Will The U.S. Military Say “We Have Had Enough?”


Betrayed – Enough is enough.

In 1917 the French Army reached its breaking point. After three years of combat against the Germans and well in excess of a million casualties it said, “no more.” On May 5, 1917, the 21st Division of the French Army mutinied. The insurrection spread widely. Mutinies occurred afterward in 68 divisions. Some desertions occurred but overall, the troops did not quit their posts. They held the lines and promised to protect France from any German advance. What they would not do, they made clear, was participate in any more suicidal human wave assaults. They would defend France. They were done listening to the generals.

How long before we find ourselves in the same position here in the United States?

We have the most powerful military on the planet. We have weapons no one else dreams of. We have hundreds of bases around the globe. We spend more on defense than the next 11 countries combined. Most of the world’s largest defense contractors are American.

We have the best, most highly trained troops in the history of the world. Our soldiers have crushed on the field of battle every adversary they ever met. No one has ever defeated us in war and forced terms of surrender upon us.

And, yet conflict after conflict we come out on the losing end, forced into withdrawal and abandoning the field to the enemy.

In Iraq in 2003, our troops and Kurdish allies crushed Saddam Hussein’s vaunted military in a matter of weeks. Baghdad fell. The nation was ours.

Then we began to make a series of completely ruinous decisions and to employ a doctrine of counterinsurgency (COIN) created by General Petraeus and touted as being a brilliant evolution in military thinking and doctrine. It was not. It was an absurd, counter-productive attempt at nation-building and capacity building no sane person should have ever supported.

That the COIN doctrine did not work should have come as no surprise to anyone who understood its roots or its assumptions. General Petraeus, who literally wrote the book on COIN, FM 3-24, drew most of his inspiration from French counterinsurgency doctrine employed in the 1950s and 1960s. Why anyone would have ever chosen as inspiration the failed doctrine of the same nation that dragged us into the ruinous Vietnam conflict is beyond me.

More to the point, from an analytical perspective, French COIN doctrine was focused on how to preserve an existing colonial government and its institutions. It was not about helping another nation and another people fight an insurgency. It was about a colonial power preserving its influence and continuing its own rule.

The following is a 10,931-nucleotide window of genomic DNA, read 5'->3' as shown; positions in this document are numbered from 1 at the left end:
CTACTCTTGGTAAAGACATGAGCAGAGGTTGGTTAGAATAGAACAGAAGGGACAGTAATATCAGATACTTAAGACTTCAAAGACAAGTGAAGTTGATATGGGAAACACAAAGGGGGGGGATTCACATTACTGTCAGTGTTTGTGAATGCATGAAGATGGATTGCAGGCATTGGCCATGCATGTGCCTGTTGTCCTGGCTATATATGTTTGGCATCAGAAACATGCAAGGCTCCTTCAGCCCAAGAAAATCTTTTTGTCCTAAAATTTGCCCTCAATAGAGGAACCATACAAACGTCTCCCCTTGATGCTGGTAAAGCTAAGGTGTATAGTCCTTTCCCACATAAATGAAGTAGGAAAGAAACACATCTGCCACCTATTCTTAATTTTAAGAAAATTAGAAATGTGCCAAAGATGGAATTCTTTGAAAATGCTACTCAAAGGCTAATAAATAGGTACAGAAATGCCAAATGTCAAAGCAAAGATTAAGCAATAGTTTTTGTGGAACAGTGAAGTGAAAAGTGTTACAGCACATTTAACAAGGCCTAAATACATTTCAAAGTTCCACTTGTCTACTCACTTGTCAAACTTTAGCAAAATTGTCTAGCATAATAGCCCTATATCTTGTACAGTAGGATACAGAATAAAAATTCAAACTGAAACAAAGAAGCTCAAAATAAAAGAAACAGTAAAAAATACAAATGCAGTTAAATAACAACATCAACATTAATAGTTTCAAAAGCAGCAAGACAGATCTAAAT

COIN never worked in Iraq. As long as we were prepared to maintain enough American troops in the country to defeat insurgents ourselves, we were capable of staying forever. When it came down to an end game, getting out and not losing the nation to Iran and its Shia allies, we had no answer. We still don’t.

This abject failure did not stop us from employing the exact same principles in Afghanistan where the challenges were even greater. Defeating the Taliban in battle was the relatively easy part. Fulfilling the mad objective of creating a true liberal democratic nation in Central Asia was something else again.

The French in World War I sacrificed their troops over and over in mass frontal assaults. All the best minds in the French military crunched the numbers, calculated “rolling barrages” of artillery and the other technical details of operations, and assured the nation of victory. The plans failed. The doctrine did not work. Countless young men paid the price.

For twenty years now our general staffs have done much the same thing. They have published field manuals, given briefings, patted themselves on the back, and assured us of their genius. Their plans have not worked. Their field manuals are not worth the paper they are printed on.

All over America men and women are dead because generals and admirals have failed. Many, many more men and women are broken both physically and mentally. Millions of American families live with the repercussions of all of this.

What our generals and admirals should have said twenty years ago is that it is not the job of American fighting men and women to patrol the streets of Third World hellholes. We are not the world’s police force. We are not its social workers either.

We can defeat the Iraqi Army in battle. We cannot and should not take on the task of teaching Shia and Sunni to get along.

We can beat the Taliban anywhere anytime. We can hound them to the gates of hell. We cannot and should not take on the task of teaching Afghans about gender equality or the separation of church and state.

When we use military force it should be to serve our national interests and that force should be overwhelming. We should unleash hell on the enemy and destroy him before he even understands what hit him.

And, then we should come home. Our soldiers, sailors, airmen, and Marines are not cannon fodder. They are not disposable. They are the best of us, and we must treat them as such.

If we don’t, eventually, someday, in some conflict, we may find as the French did that the troops remind us of these essential truths. They may say, we have had enough.